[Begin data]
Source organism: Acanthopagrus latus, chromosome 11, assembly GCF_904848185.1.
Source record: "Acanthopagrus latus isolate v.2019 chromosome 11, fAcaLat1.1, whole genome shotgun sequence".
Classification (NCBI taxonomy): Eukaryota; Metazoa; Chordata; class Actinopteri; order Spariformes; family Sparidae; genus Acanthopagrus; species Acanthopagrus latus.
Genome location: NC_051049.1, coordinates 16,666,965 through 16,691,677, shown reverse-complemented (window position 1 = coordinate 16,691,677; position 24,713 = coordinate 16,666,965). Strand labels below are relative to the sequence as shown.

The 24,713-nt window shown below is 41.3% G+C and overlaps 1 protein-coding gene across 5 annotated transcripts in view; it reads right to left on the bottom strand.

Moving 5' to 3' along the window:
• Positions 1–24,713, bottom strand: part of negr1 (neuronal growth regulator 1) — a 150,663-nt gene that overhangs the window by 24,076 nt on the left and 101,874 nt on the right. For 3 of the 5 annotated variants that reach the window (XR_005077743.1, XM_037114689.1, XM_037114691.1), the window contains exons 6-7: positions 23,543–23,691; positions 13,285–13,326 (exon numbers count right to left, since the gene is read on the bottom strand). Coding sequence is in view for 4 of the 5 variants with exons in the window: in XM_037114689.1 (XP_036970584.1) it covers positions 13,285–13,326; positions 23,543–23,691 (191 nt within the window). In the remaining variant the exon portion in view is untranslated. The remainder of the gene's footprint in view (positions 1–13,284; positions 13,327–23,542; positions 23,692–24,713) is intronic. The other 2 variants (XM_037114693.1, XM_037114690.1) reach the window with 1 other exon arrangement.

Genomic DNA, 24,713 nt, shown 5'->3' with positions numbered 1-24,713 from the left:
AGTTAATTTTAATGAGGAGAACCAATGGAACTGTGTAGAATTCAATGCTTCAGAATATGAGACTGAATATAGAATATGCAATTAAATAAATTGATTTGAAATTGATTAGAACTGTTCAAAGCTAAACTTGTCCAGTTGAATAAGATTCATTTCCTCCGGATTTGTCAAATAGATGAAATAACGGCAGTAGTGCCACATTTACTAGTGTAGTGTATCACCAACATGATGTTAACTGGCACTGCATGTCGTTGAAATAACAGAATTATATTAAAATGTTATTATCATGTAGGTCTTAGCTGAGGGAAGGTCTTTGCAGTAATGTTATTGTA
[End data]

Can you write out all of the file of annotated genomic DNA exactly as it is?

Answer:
Source organism: Acanthopagrus latus, chromosome 11, assembly GCF_904848185.1.
Source record: "Acanthopagrus latus isolate v.2019 chromosome 11, fAcaLat1.1, whole genome shotgun sequence".
Classification (NCBI taxonomy): Eukaryota; Metazoa; Chordata; class Actinopteri; order Spariformes; family Sparidae; genus Acanthopagrus; species Acanthopagrus latus.
Genome location: NC_051049.1, coordinates 16,666,965 through 16,691,677, shown reverse-complemented (window position 1 = coordinate 16,691,677; position 24,713 = coordinate 16,666,965). Strand labels below are relative to the sequence as shown.

The 24,713-nt window shown below is 41.3% G+C and overlaps 1 protein-coding gene across 5 annotated transcripts in view; it reads right to left on the bottom strand.

Moving 5' to 3' along the window:
• Positions 1–24,713, bottom strand: part of negr1 (neuronal growth regulator 1) — a 150,663-nt gene that overhangs the window by 24,076 nt on the left and 101,874 nt on the right. For 3 of the 5 annotated variants that reach the window (XR_005077743.1, XM_037114689.1, XM_037114691.1), the window contains exons 6-7: positions 23,543–23,691; positions 13,285–13,326 (exon numbers count right to left, since the gene is read on the bottom strand). Coding sequence is in view for 4 of the 5 variants with exons in the window: in XM_037114689.1 (XP_036970584.1) it covers positions 13,285–13,326; positions 23,543–23,691 (191 nt within the window). In the remaining variant the exon portion in view is untranslated. The remainder of the gene's footprint in view (positions 1–13,284; positions 13,327–23,542; positions 23,692–24,713) is intronic. The other 2 variants (XM_037114693.1, XM_037114690.1) reach the window with 1 other exon arrangement.

Genomic DNA, 24,713 nt, shown 5'->3' with positions numbered 1-24,713 from the left:
AGTTAATTTTAATGAGGAGAACCAATGGAACTGTGTAGAATTCAATGCTTCAGAATATGAGACTGAATATAGAATATGCAATTAAATAAATTGATTTGAAATTGATTAGAACTGTTCAAAGCTAAACTTGTCCAGTTGAATAAGATTCATTTCCTCCGGATTTGTCAAATAGATGAAATAACGGCAGTAGTGCCACATTTACTAGTGTAGTGTATCACCAACATGATGTTAACTGGCACTGCATGTCGTTGAAATAACAGAATTATATTAAAATGTTATTATCATGTAGGTCTTAGCTGAGGGAAGGTCTTTGCAGTAATGTTATTGTA